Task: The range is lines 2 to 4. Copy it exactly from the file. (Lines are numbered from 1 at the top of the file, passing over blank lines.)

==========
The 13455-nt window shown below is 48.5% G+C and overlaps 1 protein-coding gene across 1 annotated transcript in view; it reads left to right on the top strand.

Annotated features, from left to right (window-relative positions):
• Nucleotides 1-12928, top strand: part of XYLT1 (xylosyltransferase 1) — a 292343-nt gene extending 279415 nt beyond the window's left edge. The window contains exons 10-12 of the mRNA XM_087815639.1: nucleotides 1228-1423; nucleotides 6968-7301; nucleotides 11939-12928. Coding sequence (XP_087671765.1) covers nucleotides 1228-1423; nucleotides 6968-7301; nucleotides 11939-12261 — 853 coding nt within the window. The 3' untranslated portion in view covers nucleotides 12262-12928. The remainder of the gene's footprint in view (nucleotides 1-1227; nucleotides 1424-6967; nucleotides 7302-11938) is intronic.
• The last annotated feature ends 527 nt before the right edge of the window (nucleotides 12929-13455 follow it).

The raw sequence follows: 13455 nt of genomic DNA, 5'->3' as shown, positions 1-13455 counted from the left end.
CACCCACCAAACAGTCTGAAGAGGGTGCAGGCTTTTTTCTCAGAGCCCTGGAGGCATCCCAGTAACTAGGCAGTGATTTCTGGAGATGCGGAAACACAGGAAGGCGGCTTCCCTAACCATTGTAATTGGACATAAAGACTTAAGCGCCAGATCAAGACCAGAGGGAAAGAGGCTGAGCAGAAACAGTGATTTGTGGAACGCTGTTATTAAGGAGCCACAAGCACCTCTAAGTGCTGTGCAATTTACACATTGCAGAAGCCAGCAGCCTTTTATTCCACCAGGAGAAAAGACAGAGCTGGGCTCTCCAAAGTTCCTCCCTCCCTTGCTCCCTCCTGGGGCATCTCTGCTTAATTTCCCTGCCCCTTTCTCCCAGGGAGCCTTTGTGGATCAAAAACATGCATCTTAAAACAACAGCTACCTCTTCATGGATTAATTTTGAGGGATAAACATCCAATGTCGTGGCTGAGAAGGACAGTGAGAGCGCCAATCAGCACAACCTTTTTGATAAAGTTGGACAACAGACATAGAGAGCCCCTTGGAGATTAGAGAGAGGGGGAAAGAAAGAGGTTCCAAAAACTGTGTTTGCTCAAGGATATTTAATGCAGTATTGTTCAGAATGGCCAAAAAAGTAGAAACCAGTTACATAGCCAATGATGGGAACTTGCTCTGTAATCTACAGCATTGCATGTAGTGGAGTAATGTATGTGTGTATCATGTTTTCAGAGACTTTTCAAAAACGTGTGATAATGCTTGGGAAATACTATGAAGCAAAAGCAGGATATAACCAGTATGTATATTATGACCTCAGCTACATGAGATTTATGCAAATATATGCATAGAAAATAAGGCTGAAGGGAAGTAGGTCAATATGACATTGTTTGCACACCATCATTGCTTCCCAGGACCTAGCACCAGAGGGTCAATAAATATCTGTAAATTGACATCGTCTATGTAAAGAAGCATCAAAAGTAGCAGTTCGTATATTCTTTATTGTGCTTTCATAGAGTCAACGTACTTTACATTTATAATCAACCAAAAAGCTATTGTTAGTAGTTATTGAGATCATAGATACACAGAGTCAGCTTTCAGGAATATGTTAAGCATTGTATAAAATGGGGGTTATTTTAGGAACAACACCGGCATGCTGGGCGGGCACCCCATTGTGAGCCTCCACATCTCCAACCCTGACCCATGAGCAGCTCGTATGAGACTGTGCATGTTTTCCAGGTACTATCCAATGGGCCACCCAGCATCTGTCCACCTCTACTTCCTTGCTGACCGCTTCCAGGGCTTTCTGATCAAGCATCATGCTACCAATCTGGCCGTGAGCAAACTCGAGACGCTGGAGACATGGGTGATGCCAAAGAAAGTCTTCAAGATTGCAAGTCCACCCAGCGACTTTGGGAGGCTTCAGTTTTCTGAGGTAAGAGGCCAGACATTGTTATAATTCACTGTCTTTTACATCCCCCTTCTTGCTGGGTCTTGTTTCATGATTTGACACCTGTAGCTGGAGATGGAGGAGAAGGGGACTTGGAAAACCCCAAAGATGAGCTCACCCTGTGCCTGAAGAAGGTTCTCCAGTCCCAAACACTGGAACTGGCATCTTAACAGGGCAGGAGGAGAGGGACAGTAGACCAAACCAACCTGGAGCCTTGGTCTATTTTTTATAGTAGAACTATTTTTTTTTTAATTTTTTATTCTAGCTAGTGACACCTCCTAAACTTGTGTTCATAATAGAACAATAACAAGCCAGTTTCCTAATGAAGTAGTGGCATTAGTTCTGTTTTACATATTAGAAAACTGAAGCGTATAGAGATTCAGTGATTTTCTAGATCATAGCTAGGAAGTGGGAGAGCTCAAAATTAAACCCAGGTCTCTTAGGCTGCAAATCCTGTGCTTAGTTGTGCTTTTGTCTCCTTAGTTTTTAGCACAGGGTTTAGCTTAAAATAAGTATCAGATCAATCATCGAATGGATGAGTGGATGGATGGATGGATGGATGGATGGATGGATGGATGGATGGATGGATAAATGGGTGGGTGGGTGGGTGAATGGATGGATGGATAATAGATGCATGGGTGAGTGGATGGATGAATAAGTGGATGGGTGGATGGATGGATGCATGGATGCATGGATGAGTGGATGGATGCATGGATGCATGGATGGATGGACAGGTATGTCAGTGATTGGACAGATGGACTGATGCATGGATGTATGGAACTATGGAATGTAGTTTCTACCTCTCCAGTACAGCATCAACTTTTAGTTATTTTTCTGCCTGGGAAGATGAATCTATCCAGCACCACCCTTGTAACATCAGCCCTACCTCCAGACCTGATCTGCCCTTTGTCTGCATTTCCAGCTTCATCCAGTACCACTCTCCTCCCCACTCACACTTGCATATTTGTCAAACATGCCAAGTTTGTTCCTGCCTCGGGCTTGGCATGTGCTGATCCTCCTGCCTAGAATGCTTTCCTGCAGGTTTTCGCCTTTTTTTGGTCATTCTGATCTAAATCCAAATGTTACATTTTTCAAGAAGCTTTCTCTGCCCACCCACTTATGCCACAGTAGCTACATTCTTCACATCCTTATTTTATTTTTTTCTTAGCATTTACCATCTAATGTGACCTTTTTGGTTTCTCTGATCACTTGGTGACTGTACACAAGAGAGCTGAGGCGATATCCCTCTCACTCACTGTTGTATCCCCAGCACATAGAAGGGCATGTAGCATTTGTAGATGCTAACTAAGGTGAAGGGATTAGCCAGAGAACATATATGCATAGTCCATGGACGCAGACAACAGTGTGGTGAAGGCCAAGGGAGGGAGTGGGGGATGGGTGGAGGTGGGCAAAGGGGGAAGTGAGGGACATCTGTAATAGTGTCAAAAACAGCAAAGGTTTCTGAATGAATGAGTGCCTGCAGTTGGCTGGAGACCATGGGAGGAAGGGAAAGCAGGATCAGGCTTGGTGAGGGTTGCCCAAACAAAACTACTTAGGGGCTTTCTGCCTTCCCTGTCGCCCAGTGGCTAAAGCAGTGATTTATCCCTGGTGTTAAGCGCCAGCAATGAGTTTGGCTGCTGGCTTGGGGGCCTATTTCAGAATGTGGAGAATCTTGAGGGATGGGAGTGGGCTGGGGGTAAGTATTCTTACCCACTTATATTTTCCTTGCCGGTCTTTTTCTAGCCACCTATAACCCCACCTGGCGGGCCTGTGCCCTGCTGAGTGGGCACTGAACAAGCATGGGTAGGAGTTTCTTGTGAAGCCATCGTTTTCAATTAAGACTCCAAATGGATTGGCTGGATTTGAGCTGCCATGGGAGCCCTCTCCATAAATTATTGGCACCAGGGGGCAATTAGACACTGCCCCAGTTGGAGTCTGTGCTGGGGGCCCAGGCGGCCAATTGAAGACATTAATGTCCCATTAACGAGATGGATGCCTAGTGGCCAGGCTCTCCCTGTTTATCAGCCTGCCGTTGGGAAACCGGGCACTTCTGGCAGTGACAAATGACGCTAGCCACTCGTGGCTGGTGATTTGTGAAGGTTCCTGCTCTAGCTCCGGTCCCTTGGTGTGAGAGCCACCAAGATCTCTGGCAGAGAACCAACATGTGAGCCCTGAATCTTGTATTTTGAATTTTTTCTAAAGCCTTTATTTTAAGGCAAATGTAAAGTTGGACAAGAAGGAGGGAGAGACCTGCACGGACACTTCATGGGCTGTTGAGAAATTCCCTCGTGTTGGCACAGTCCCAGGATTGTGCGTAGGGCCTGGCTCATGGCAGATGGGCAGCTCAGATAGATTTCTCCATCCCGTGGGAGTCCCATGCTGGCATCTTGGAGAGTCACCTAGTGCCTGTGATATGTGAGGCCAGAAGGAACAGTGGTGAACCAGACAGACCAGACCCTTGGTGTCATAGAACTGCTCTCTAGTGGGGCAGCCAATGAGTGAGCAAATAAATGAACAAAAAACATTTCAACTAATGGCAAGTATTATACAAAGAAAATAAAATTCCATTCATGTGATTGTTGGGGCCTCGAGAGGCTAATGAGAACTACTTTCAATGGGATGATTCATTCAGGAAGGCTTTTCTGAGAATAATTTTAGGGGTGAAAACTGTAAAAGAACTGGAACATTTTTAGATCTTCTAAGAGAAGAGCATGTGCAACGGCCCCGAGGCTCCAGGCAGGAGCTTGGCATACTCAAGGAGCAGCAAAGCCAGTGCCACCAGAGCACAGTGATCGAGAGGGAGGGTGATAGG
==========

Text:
Annotated features, from left to right (window-relative positions):
• Nucleotides 1-12928, top strand: part of XYLT1 (xylosyltransferase 1) — a 292343-nt gene extending 279415 nt beyond the window's left edge. The window contains exons 10-12 of the mRNA XM_087815639.1: nucleotides 1228-1423; nucleotides 6968-7301; nucleotides 11939-12928. Coding sequence (XP_087671765.1) covers nucleotides 1228-1423; nucleotides 6968-7301; nucleotides 11939-12261 — 853 coding nt within the window. The 3' untranslated portion in view covers nucleotides 12262-12928. The remainder of the gene's footprint in view (nucleotides 1-1227; nucleotides 1424-6967; nucleotides 7302-11938) is intronic.
• The last annotated feature ends 527 nt before the right edge of the window (nucleotides 12929-13455 follow it).